Drug pricing legislation missed an opportunity to demand deeper price cuts

TLDR; if you’re a Medicare beneficiary and have a drug for your indication that is on brand, this new drug pricing legislation might come as welcome news. If you’re still waiting for a drug, you could be waiting longer. For the CF population, specifically, I’m not sure it changes too much unless the small molecule market becomes deeply unstable.

Over the weekend, Senate Democrats pushed through the largest healthcare reform in years. The House is expected to send the bill to President Biden’s desk soon.

A big of the pending legislation reforms the way Medicare treats prescription drugs. Many are heralding the move as a big loss for big pharma. But other than the PR campaign calling it a huge loss for big pharma, I’m not so sure big pharma will feel a great deal of pain.

Really, the legislation is designed to do a good thing and hammer a handful of medications with an accelerated path towards generic-style pricing. The law will get to that, but with a few casualties among innocent bystanders in this as well.

Without a doubt the best part of the bill is that it caps Insulin out of pocket expenses at $35/month for Medicare beneficiaries. It also caps out of pocket maximum spending at $2,000 for Medicare beneficiaries annually starting in 2025. Right now, Medicare beneficiaries can see extreme out of pocket costs (and stupidly can’t get manufacturer copay assistance). These two provisions are easily the most important parts of the bill.

In a major defeat, Senate Democrats couldn’t get out of pocket costs for insulin capped for people on commercial benefits. Had the Democrats not chosen to move forward with healthcare reform under reconciliation, it’s possible out of pocket caps could have been extended to bigger parts of the population if the bipartisan effort but forth by Senators Hassen and Collins had any legs.

If you’re not a Medicare patient (and most people who read this blog, who have CF, are not), it’s unlikely you’ll feel any relief at the pharmacy counter as a result of this bill. If you are a Medicare beneficiary, you will feel out of pocket relief soon in some cases, and that’s worth celebrating.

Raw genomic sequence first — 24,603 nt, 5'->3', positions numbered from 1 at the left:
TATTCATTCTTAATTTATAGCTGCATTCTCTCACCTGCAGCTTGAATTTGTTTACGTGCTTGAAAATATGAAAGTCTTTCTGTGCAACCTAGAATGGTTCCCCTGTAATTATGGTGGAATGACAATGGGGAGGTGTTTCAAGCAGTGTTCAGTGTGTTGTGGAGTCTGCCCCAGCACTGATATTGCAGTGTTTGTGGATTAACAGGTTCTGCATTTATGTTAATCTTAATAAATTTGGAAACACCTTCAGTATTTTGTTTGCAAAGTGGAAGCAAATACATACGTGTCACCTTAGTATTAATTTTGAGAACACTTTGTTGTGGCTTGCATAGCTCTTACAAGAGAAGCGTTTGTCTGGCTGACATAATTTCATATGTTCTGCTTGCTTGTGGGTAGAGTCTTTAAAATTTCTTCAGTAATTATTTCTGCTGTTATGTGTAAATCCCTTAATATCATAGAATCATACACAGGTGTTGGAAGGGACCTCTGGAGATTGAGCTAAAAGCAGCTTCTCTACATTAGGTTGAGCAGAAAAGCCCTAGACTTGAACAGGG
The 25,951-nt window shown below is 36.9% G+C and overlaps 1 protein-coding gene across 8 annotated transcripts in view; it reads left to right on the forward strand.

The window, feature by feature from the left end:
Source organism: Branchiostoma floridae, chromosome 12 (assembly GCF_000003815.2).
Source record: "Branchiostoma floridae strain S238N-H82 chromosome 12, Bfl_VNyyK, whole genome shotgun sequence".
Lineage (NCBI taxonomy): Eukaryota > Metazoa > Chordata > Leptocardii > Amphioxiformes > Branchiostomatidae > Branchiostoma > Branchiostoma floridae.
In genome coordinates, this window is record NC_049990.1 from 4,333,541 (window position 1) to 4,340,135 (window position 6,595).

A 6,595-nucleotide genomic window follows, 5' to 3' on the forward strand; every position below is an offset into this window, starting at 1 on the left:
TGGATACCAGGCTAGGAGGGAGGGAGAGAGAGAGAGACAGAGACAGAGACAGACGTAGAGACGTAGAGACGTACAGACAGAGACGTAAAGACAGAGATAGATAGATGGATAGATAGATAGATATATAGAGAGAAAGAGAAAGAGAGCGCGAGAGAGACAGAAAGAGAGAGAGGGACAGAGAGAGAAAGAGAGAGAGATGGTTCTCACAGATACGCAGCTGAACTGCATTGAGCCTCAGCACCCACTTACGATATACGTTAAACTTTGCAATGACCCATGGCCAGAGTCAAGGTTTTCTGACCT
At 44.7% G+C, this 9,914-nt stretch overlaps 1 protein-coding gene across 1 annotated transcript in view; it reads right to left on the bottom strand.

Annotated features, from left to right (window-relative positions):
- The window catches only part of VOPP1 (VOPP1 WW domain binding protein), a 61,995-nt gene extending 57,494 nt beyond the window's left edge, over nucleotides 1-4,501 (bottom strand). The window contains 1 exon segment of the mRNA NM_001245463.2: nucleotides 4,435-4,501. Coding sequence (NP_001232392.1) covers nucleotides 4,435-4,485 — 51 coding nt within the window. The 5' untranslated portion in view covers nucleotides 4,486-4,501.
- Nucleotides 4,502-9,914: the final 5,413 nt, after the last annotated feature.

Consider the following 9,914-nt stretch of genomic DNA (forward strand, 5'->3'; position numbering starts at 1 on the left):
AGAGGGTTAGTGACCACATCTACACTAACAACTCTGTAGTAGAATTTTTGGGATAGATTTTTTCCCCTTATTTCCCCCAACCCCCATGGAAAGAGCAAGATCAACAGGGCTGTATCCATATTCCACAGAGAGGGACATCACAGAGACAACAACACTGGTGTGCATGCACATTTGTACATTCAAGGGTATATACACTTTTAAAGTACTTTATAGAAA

The key part of the legislation, and it’s not exactly patient-facing, is that Medicare will now be allowed to negotiate prices of a small number of prescription drugs per year after they’ve been on the market for a finite period of time. That’s a complex way of saying that Medicare will begin building a price-controlled list that adds new drugs to it each year.

Negotiate is really a substitute word for price setting because if drug makers don’t come to the negotiating table, the government can hit them with an existential tax penalty. Medicare will be able to set the prices of drugs for its population after a finite period with a minimum 35% discount.

But because Medicare beneficiaries still face out of pocket costs, it’s not exactly clear to me how the individual patient will benefit from these list price caps. For example, if a $100,000 drug gets slapped with a minimum price reduction of 35%, the new price is still prohibitively high at $65,000. The pre- and post-price control price (that’s a mouthful) still necessitates insurance (Medicare) coverage. I also think the law missed an opportunity to regulate the rebate practice at the center to the drug supply chain and pharmacy benefits.

In the case of small molecules (think pills, chemotherapies, etc.), Medicare will set the price of medicines after 9 years and in the case of biologics (think Humira, insulin, etc.) Medicare will be able to set their prices after 13 years on the market. The difference between the two classes of drugs, small molecules and biologics, is a curious variation that has even those who are normally hawkish on drug pricing questioning the choice to delineate between the two.